Now, even though Incineroar and Bowser were banned from our metagame some time ago, these bans are not universal. YouTubers have no obligation to follow rules we put in place for our specific community. On that note, even tournament hosts within our community can allow Bowser and Incineroar. Bans we enact are moreso recommendations than rules. Choctopus most likely allowed Bowser and Incineroar for accessibility. Accessibility is something we don’t worry about when we host our comparatively small tournaments. But it is something to worry about when you’ve got over a thousand entries, which Raid Boss Open did. There are plenty of trainers out there who probably only have a Bowser or Incineroar amiibo, and wouldn’t have been able to enter if they were both banned. Indeed, there were trainers like this in the tournament. To add to this, a lot of new trainers who aren’t so familiar with the competitive scene might not know how strong Bowser or Incineroar really are.
As mentioned before, the tournament had over 1,200 entries, and the top 8 of the competition were seven Incineroars and one King K. Rool. Bowser isn’t there because Incineroar is the only character in the game with a good matchup against him. That’s understandable. What isn’t understandable is that a fair amount of viewers (and trainers) have criticized Choctopus for allowing these characters. And as we stated, this was most likely about accessibility. To make this tournament as easy to enter as possible with the purpose of gathering as many entries as possible. And although Bowser and Incineroar are strong, we have to applaud Choctopus for even hosting this tournament in the first place. We’ve never seen anything like it, and if members of the community criticize people who are ambitious enough to host these competitions, we may never see anything like it again.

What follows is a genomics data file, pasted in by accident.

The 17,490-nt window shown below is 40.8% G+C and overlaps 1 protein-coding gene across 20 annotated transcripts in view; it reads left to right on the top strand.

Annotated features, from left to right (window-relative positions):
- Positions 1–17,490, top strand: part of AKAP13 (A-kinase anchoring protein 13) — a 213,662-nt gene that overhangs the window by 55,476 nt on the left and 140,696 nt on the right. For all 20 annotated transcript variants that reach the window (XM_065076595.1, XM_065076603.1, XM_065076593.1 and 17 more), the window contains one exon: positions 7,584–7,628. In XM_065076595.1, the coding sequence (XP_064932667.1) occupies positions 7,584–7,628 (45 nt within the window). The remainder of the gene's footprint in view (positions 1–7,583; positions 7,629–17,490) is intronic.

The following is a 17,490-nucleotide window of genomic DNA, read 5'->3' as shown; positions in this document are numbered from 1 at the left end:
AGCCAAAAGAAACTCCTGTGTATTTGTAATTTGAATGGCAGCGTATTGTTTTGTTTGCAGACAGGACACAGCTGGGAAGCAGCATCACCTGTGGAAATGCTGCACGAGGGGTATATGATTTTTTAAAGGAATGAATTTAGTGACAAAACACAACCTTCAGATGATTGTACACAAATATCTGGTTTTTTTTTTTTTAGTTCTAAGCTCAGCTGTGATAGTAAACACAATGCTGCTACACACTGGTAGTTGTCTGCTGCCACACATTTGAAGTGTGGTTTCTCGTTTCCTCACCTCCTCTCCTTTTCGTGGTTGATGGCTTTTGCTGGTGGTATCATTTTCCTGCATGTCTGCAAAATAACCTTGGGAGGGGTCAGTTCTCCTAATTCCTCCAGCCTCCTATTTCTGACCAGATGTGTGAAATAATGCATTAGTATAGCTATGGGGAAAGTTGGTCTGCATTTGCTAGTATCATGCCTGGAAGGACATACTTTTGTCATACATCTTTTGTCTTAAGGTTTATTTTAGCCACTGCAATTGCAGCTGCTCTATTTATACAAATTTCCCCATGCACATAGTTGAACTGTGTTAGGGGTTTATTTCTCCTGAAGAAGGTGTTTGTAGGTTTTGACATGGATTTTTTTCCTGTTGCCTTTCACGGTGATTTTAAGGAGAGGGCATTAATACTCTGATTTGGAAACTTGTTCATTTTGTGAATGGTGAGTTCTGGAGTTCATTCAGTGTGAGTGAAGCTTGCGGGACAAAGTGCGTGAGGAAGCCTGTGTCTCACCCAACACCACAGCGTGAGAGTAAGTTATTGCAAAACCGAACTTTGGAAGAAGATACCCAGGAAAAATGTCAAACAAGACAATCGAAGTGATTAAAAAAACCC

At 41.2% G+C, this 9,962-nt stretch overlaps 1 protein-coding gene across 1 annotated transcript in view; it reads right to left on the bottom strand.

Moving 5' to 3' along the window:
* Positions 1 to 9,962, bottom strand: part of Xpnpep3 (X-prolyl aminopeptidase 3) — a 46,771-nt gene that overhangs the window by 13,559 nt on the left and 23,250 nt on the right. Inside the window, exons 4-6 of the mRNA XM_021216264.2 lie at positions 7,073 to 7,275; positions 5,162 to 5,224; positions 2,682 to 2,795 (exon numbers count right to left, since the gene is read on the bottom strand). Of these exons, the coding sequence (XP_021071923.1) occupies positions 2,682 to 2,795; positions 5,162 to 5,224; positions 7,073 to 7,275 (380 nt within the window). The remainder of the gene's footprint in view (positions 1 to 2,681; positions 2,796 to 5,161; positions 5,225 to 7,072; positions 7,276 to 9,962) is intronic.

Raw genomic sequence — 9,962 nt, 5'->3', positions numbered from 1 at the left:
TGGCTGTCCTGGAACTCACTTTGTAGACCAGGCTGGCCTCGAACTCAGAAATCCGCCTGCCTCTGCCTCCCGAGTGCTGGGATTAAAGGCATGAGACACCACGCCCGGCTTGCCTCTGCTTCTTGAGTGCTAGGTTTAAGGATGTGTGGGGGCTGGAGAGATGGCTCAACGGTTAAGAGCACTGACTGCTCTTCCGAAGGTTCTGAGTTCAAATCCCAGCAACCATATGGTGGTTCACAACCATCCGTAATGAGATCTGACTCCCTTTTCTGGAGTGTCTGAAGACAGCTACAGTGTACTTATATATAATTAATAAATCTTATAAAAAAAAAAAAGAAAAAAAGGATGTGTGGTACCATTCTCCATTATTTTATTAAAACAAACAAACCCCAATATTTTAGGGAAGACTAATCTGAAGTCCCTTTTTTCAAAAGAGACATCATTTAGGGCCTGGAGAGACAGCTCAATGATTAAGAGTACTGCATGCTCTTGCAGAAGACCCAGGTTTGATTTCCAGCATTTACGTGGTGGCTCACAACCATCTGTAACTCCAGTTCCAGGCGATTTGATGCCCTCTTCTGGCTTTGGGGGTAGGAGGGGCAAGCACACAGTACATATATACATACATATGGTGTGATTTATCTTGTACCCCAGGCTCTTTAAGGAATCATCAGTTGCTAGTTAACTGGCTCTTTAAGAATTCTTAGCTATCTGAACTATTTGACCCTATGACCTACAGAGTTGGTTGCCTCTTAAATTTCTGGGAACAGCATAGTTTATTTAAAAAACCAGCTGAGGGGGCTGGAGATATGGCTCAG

The issue here is a complicated one, but it boils down to amiibo being inherently unbalanced. There’s always going to be a strongest character. There’s always going to be characters people are frustrated about. It’s up to the players to learn to take amiibo training a little less seriously. Sure, you can be serious in the context of training a strong amiibo, but when it comes to results, you’ve gotta accept what happens no matter what. Be a good sport. I’d also like to add that – due to the imbalanced nature of amiibo – it’s almost impossible to run a tournament with all three of the following: a prize pool, no character bans, and fun. I think this tournament is the closest we’ve seen to attaining all three. And though some of you might be frustrated by its cat infestation, we should all extend our thanks to Choctopus and everybody involved for their willingness to host this tournament. It was a massive undertaking, to say the least, and we should be very grateful for our time in the limelight.
It’s fine to raise an amiibo to be as strong as you can make it, but let’s have a little fun, too. Figure Players weren’t intended to be part of a metagame, but they were intended to be fun. That’s something I know for sure. I think that, in the future, we should all take amiibo training a bit less seriously and just have some fun with it. Because in the end, that’s what it’s all about! I would like to once again extend my thanks to Choctopus for hosting this tournament — and I hope he will consider hosting more in the future.